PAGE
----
What advice would you give people on pairing wine with food?
You can pair to the guest, pair to the occasion, or pair to the dish. If pairing to the dish I look for flavor matches between the wine and the dish to link together to create harmony and energy.
What are the key ingredients for creating a wine list for a restaurant and what is your opinion on some ridiculous pricing on wine in restaurants, do you have tips on how to determine markup?
For me the wine list should match the “feel” of the restaurant, and should ideally feature a few placements that most customers will recognize. Every restaurant will have different financial requirements for the wine program, and it is a crucial responsibility of the sommelier to be able to create an aesthetically interesting wine list while meeting the financial goals of the ownership. If ownership’s expectation of the contribution of the wine program to the bottom line is excessive, you may see lower volume, though different restaurant cultures have different tolerances for higher mark ups. The higher volume price points in a restaurant’s wine program needs to be marked up with great attention to the expected cost percentages, but at higher price points you should definitely have more flexible approaches to pricing. If the majority of the bottles sold are $90 at 33% cost, but you sell at table a $500 bottle at 50% cost, putting that $250 to the bottom line beats the $60 average by a fair bit. If your volume starts to move towards these higher end bottles, you better be sure that ownership understands contribution margins though!!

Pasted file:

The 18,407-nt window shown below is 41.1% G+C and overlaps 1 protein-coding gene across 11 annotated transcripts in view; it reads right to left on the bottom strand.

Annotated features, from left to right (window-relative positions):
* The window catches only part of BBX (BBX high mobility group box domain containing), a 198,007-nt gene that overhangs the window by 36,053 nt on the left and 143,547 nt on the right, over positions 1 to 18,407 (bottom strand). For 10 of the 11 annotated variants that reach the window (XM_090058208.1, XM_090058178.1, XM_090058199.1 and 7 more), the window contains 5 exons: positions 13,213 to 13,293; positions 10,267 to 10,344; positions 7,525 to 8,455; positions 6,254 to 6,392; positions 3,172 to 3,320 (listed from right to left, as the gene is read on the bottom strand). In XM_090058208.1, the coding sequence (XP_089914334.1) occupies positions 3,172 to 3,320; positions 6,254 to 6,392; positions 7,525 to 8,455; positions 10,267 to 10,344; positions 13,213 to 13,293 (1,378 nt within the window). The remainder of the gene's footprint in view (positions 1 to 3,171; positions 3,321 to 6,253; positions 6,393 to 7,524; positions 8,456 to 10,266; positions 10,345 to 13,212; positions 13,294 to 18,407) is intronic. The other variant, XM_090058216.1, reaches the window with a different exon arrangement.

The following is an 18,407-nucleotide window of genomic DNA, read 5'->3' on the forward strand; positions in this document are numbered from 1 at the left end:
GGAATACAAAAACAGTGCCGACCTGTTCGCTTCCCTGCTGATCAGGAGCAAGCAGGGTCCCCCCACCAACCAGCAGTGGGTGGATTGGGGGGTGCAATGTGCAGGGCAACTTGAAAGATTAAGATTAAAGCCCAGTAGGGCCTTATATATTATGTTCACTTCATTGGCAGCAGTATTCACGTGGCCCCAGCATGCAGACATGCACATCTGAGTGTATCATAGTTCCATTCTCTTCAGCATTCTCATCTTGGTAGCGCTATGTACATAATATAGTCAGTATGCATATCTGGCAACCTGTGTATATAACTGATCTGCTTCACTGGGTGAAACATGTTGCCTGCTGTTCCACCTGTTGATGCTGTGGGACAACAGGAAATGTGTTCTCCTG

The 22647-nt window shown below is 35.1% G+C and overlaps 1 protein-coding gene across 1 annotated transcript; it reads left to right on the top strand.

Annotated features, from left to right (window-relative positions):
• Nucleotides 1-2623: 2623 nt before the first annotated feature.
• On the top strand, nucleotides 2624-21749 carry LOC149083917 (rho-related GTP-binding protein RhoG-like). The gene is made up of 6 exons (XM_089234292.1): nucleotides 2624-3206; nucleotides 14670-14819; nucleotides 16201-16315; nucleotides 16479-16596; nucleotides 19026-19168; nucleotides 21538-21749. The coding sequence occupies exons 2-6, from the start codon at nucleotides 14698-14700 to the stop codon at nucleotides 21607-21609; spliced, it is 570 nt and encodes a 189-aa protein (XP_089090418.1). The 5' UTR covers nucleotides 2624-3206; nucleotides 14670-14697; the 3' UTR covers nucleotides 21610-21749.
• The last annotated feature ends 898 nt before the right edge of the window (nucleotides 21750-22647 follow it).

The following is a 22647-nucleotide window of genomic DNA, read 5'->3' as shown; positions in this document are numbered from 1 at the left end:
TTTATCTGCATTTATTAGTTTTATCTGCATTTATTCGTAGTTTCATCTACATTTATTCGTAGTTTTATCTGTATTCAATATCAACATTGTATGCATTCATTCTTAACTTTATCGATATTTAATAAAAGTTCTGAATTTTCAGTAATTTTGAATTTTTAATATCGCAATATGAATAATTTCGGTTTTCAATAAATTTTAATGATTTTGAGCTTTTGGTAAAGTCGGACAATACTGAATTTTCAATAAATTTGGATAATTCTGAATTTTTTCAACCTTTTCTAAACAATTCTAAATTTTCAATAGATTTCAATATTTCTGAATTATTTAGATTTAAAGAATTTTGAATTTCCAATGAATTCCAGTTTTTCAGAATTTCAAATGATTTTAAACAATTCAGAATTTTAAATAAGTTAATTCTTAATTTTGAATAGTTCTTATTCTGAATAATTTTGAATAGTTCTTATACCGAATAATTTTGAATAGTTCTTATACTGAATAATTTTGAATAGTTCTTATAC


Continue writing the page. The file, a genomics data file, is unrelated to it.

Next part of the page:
How do you manage to stay on top of the changes in the wine industry?
This is a never-ending responsibility for the sommelier. I read constantly: magazines, blogs, books. Tasting and travel are key as well. Mostly I feel it is essential for the sommelier to never lose the hunger to increase their knowledge, as there is always more to learn.
How would a new vineyard get the attention of someone like you to notice their wine and what’s the best way for producers to improve their chances of being listed?
For me, a new winery stands out when the quality of their efforts shines through everything I see: packaging, story, website, representation, wine quality. Especially if what I see is individual and not just a reflection of what is currently the hot “winespeak of the day” in the marketplace.
What are the top 3 types of wine (your faves) would we find in your home wine collection and what’s your desert island wine?
German Riesling, Loire Chenin Blanc, and Northern Rhone Syrah. My desert island wine would be Donnhoff Hermannshohle Riesling Spatlese.
Any interesting suggestions about magazines or online platform?
Wine and Spirits and The World of Fine Wine for print, and to me the key online platform is the Guild of Sommeliers website, a great community and a tremendous collection of information, whether pursuing certifications or not.
@ by Dominik Kozlik – International Sommelier Positions – www.sommelier-jobs.com